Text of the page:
NBER study shows e-cigarette tax increased adult smoking
A new study issued by the National Bureau of Economic Research (NBER) finds that higher taxes on electronic cigarettes could impede smokers’ efforts to quit smoking.
Researchers from the NBER, City University of New York and Bentley University analyzed smoking and vaping data from Minnesota, the first state in the US to tax electronic cigarettes in 2010 by broadening the definition of tobacco products. Three years later in 2013, the state raised the tax from 35% to 95% of the wholesale price, the same level applied to tobacco products. The lengthy record of taxing e-cigarettes and the significant jump in the rate of excise reveal the impact of taxation on smoking and vaping rates.
The study concludes that traditional cigarettes and electronic cigarettes are substitutes among current smokers and consequently taxing e-cigarettes the same as traditional cigarettes increased adult smoking and reduced smoking cessation in the state. Using data from the Current Population Survey Tobacco Use Supplements, the analysis suggests that an increase in the price of vapor products reduces the number of smokers who take up vaping and raises smoking rates. Specifically, in Minnesota the excise tax is associated with a significant increase in the prevalence of smokers among adults.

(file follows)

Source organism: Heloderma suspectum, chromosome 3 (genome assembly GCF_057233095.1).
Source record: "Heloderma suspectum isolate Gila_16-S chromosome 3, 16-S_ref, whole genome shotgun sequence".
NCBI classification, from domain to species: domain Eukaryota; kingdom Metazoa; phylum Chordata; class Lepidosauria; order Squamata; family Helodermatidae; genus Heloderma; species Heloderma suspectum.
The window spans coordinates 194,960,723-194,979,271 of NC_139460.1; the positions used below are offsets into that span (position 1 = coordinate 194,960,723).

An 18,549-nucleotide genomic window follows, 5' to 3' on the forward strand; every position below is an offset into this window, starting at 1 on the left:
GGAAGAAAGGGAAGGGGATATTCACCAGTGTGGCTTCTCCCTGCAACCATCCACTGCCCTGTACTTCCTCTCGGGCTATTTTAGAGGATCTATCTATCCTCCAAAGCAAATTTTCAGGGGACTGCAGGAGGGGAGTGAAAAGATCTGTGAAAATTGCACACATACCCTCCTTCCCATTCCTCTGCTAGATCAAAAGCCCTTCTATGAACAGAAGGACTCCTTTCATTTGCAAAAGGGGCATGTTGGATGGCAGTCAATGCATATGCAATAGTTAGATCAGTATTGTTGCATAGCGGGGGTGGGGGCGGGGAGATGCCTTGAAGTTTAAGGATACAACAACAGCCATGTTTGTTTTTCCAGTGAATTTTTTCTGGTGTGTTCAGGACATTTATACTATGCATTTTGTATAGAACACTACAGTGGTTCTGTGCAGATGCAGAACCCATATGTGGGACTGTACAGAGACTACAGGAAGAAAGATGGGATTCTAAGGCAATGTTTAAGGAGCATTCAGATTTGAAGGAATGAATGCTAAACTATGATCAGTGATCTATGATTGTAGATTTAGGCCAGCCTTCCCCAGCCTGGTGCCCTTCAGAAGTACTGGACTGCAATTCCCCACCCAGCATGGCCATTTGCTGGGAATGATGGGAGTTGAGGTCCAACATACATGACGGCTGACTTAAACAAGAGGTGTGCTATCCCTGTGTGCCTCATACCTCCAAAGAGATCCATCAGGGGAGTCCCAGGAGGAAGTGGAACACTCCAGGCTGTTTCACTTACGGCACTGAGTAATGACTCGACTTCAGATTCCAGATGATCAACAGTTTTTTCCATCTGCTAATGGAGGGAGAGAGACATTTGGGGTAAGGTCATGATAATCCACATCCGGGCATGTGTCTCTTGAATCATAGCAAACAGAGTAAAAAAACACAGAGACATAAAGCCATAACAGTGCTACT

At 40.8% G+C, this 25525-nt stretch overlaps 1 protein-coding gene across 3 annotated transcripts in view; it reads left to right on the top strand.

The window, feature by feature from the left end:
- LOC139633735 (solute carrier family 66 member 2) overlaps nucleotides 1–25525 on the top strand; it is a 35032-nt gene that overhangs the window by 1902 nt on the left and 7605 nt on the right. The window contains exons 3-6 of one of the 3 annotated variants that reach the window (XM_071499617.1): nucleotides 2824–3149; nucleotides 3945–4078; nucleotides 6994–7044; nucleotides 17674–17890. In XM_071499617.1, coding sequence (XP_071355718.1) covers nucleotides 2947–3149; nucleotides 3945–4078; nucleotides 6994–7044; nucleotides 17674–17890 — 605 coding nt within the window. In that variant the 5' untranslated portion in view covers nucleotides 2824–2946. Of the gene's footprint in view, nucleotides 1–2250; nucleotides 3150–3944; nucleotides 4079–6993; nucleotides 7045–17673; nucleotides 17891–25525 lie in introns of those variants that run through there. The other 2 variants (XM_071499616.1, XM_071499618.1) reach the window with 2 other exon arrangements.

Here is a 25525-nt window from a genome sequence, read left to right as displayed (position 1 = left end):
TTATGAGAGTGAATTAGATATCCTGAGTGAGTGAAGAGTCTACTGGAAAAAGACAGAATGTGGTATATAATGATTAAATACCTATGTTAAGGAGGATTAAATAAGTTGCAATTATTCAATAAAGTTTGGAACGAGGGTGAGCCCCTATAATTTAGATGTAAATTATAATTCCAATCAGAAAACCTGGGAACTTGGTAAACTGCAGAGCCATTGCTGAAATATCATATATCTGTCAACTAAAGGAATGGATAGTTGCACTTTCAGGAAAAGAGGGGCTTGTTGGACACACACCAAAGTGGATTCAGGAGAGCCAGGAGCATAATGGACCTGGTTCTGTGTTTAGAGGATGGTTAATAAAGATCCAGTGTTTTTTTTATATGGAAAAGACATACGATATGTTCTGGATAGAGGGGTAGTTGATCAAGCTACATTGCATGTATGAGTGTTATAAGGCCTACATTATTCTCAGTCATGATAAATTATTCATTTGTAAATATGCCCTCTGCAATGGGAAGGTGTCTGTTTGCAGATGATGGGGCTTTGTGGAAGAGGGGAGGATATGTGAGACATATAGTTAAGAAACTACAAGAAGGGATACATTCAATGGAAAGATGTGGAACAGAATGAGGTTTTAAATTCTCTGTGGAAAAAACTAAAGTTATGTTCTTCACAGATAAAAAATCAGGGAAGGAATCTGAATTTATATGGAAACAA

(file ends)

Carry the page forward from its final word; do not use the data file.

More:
State excise taxes on traditional cigarettes also rose during this period from $1.23 per pack in 2013 to $2.90 in January 2015. Nevertheless, the price of e-cigarettes rose relative to combustible tobacco cigarettes.
The researchers estimate that the e-cigarette tax in Minnesota led to a decrease in quitting by about 1.4 percentage points. This implies that the tax deterred roughly 32,400 adult smokers in the state from quitting. If the Minnesota tax had been a national one, the researchers estimate that it would have deterred around 1.83 million smokers from quitting.
If e-cigarettes were taxed at the same rate as conventional cigarettes, as some have proposed, such a policy would “raise the price of e-cigarettes by approximately 62 percent, increase smoking participation by 8.1 percent and deter approximately 2.75 million smokers from quitting.”